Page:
Widening gap between theory and practice

19 May 2020 12:10 am - 0     - {{hitsCtrl.values.hits}}

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A teacher conducting classes at a school in Colombo at the onset of COVID 19.Pic AFP

 

Health and defence authorities on Sunday claimed that they have contained the coronavirus threat in the country, as no infections have been reported for the past two weeks outside the navy cluster and quarantine centres which are under their microscope. Only a political hypocrite who might fear that the credit for the success in bringing the COVID-19 under control would go to the government or to the ruling Sri Lanka Podujana Peramuna (SLPP) – would be unhappy over this situation.  


The government is slowly relaxing the restrictions that had been in place for the past two months in view of the local spread of the global pandemic. The Education Ministry is also planning to open the schools. During a recent meeting on the issue Education Minister Dallas Alahapperuma had explained the pathetic situation of some of the schools in the country.   


While citing that there are many schools in the country without electricity and internet facilities, he stated that 582 schools do not have water facility at all. According to the Minister, there are 123 schools in the country which have less than 10 students and around 300 schools with less than 20 children. When it comes to the schools less than 200 students the number stands at 5143. In the Western Province which is considered as the “most developed” province there are 200 schools with less than 100 students and 77 with less than 50 students, the minister observed. He said that he recently visited a school where there are four teachers for the only student who attends that school.   


Although this situation helps the government to open some schools – the least privileged ones - before others amidst prevailing COVID-19 threat, as the “social distancing” could be maintained in them, as the minister suggested, this speaks volumes on the vast disparity among schools in terms of facilities and the injustice meted out to a section of the society for decades under various governments. 

 
There are schools with fully-fledged computer labs whereas hundreds of schools in the country lack electricity. While some schools in cities with swimming pools, Minister Alahapperuma states that 582 schools do not have at least water for drinking purpose. While the government rightly encourages the students in distance education or on-line education, the minister himself laments over the 77% of Sri Lankan households lacking computers.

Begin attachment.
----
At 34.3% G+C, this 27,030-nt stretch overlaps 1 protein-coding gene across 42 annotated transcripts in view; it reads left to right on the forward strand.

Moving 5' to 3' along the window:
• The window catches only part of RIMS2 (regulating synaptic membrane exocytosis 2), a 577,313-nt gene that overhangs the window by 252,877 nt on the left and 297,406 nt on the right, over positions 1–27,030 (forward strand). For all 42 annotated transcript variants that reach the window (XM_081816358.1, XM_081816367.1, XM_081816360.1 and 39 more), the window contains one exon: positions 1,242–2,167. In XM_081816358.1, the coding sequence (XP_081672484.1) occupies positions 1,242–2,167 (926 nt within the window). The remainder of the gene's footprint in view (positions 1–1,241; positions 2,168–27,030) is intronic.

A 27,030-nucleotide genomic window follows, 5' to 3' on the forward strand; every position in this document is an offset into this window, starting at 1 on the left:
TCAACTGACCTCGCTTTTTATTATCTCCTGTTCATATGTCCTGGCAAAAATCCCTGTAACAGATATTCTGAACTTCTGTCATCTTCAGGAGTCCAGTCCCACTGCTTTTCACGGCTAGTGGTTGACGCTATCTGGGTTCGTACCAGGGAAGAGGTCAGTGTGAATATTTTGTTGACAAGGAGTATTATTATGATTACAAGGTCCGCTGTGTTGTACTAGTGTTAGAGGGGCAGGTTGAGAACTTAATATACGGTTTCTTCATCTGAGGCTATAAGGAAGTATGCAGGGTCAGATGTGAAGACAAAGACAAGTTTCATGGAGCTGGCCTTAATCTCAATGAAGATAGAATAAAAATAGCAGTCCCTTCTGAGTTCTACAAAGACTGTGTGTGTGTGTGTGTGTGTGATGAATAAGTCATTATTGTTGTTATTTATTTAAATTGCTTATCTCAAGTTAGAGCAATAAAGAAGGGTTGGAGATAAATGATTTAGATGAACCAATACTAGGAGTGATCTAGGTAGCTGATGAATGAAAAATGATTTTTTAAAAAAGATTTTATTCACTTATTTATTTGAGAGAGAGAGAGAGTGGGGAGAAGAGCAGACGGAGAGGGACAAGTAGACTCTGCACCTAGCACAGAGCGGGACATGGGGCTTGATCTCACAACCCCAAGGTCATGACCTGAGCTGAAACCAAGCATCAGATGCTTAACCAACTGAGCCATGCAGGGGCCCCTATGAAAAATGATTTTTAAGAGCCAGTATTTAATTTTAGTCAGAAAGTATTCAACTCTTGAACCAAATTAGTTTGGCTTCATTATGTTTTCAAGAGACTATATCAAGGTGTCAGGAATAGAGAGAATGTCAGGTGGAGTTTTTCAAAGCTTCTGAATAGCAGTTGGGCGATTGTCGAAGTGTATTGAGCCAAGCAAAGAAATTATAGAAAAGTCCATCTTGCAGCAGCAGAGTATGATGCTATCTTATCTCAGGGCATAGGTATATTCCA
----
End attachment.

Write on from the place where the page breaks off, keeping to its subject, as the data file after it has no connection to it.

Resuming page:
In an interview with yesterday’s Lankadeepa, the Education Minister claims that this was not a hurdle, as 339,000 students had applied on-line for Grade 5 scholarship this year while 369,000 had applied for the GCE A/L examination. Despite the good intention of the minister to push the students towards digitalized education, especially in the backdrop of a global pandemic like the current COVID-19 warranting commends, one cannot deem both posting an application on-line and learning on-line on an equal footing in a country where only 23% households have computers.   


Here the gap between the theory and practice is tremendously wide and the injustice meted out to a section of the student population is undeniable, in spite the Minister in his interview having denied it saying examinations are not conducted taking the on-line part into consideration.   


Ironically, so many education ministers in the past several decades have lamented or pretended to lament over the lack of facilities, especially electricity and water in schools where the children of poor people attend. We have also editorially commented on this issue when former Education Minister Akila Viraj Kariyawasam once lamented in the same way over facilities in schools. It has to be recalled that the disparity in facilities within the school system and the resultant injustice that had been meted out to the poor people in the country was one of the main issues that had been raised by the Janatha Vimukthi Peramuna (JVP) in 1960 – before its first insurrection in 1971- and thus students constituted a sizable number of their rank and file then.   


This long history of the problem has proved sufficiently or more that the two main political parties, the United National Party (UNP) and the Sri Lanka Freedom party (SLFP) along with its leftist buddies have been paying lip service to this issue among others. (It has to be noted that the SLPP cannot absolve itself in this regard, as the party is nothing but the same SLFP, sans a few persons). Had we eliminated this disparity and honestly created a situation where one could genuinely boast that “the nearest school is the best” as had been the slogan of the last government, authorities would have been able to open many more schools amidst coronavirus threat, as the need then for transport facilities would have been far less.   

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